Bleara Moor, Earby, Lancashire

Tumulus:  OS Grid Reference – SD 9242 4539

Getting Here

To get here, take the same direction as to reach the Bleara Lowe tumulus, stopping a short distance away when you reach the large heap just by the walling where the moorland levels out.  Y’ can’t really miss it!

Archaeology & History

Bleara Moor tumulus

Found on the top of the slope above the Bleara Moor Cairnfield, this is quite a large burial mound that seems to have been forgotten on the small moorland heights above Earby and Lothersdale.  No archaeological excavation has been done here and there seem to be no accounts of any finds in local antiquarian records.  When we visited the place it was very overgrown and covered in heather, but it stood out in the open landscape.  Slightly larger than its more famous companion to the east, this tomb stands three- to four-feet high on average, with a diameter of around 25 yards on its longest northeast/southwest axis.  Consistent in structure with the larger cairns on Burley Moor like the Little Skirtful, this tomb was probably built in the Bronze Age.  It also seems that a lot of stone has been robbed from this cairn for use in the local walling.  The site was given a minimal description on the Pastscape website, where it was described as:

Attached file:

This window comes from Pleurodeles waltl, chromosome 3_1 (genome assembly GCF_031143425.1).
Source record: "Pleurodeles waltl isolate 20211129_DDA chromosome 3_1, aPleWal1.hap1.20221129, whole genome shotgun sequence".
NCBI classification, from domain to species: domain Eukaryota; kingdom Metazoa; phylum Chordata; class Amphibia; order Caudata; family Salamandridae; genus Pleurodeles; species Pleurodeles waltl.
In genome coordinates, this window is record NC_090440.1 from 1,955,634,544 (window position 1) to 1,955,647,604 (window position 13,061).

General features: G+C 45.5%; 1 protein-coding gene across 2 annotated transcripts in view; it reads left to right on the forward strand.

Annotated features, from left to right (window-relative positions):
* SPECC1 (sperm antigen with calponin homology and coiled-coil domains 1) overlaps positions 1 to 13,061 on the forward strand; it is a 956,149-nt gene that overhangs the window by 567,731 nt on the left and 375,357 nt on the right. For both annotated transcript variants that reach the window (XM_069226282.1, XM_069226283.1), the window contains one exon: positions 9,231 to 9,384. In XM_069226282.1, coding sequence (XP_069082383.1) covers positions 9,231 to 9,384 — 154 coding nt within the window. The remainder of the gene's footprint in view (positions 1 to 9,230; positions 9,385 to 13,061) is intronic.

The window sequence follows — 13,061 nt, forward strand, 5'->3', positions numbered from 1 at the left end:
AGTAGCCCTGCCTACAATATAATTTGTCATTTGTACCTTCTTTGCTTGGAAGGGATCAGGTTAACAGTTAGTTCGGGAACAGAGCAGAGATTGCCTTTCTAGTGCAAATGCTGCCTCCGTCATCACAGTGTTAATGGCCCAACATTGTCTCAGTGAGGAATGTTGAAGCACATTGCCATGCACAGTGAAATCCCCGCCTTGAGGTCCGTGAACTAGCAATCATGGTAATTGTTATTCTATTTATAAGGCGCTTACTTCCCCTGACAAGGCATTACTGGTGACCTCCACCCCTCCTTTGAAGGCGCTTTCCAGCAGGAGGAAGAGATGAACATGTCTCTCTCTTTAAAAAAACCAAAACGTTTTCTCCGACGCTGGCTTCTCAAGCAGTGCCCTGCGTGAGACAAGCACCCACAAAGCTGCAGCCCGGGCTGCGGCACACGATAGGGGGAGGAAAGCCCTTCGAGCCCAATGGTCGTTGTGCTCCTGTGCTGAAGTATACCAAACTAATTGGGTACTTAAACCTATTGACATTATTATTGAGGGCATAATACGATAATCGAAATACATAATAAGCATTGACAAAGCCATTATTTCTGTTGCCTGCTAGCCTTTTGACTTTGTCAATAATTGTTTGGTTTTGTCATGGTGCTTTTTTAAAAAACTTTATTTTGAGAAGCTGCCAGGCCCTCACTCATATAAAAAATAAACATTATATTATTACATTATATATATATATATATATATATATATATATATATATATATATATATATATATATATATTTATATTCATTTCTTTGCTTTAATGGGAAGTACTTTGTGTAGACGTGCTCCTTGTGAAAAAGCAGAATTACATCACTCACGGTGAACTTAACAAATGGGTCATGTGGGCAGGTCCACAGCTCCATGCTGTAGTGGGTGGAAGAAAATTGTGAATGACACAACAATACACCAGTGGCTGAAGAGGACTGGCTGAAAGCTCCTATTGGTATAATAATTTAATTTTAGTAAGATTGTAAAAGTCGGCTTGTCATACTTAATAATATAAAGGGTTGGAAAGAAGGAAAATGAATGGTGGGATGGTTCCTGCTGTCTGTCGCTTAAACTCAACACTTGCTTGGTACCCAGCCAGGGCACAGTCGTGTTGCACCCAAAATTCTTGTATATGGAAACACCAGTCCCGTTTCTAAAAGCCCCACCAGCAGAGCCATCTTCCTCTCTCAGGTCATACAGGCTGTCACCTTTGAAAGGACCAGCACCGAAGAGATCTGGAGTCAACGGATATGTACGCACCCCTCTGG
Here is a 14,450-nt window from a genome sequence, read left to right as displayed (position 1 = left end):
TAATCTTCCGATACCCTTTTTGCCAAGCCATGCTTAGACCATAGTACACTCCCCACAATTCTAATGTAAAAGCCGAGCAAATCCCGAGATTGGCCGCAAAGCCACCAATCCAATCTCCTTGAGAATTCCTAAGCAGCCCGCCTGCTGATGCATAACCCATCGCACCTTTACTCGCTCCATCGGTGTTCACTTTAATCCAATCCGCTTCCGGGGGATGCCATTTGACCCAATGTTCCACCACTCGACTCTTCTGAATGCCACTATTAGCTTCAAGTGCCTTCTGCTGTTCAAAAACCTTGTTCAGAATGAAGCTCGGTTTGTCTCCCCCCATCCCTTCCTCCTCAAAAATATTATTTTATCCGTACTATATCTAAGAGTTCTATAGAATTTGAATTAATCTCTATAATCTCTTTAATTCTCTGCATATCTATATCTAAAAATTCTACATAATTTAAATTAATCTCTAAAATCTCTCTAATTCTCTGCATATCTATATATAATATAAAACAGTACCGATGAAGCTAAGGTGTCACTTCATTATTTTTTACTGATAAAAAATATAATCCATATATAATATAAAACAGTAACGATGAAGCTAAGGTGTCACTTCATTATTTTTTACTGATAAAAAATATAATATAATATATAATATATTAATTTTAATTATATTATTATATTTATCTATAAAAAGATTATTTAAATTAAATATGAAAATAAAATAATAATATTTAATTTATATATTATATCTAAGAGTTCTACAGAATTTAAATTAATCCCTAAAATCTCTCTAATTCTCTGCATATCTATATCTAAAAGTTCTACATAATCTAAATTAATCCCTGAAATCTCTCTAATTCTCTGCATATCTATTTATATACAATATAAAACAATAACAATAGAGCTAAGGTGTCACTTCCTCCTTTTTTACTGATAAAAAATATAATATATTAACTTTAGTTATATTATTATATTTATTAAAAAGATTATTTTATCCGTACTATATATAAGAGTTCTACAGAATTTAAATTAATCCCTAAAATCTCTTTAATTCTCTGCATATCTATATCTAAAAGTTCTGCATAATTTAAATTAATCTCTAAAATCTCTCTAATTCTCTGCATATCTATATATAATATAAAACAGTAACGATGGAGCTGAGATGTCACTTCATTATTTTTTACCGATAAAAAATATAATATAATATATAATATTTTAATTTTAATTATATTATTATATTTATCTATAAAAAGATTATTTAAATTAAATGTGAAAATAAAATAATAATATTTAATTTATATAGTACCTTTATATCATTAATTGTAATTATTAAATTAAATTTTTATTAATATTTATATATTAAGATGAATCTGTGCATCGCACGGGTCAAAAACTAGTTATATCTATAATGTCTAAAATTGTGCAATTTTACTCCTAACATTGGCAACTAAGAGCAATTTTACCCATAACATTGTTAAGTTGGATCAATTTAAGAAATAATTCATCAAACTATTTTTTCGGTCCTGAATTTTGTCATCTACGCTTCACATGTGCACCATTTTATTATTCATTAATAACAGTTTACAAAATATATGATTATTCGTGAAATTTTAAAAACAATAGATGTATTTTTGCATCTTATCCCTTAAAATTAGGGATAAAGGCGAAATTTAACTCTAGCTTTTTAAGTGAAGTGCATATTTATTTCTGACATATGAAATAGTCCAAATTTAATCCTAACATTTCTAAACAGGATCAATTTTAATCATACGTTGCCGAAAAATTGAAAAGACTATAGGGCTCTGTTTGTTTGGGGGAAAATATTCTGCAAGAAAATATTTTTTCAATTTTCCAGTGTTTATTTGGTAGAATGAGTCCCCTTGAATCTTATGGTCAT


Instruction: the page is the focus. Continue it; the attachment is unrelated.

“Round cairn 230m W of Bleara Howe (sic). Scheduled RSM No 23718. A partly mutilated slightly oval mound of peat and heather-covered stones up to 1.2m high with max dimensions of 23m NNE-SSW x 21m WNW-ESE.”

The views from here are considerable and this probably had some relevance when it was first built, but I’m not aware if an assessment of this aspect of the site has been made.  More information about the Bleara Moor tumulus (and its companions!) would be hugely appreciated!

© Paul Bennett, The Northern Antiquarian

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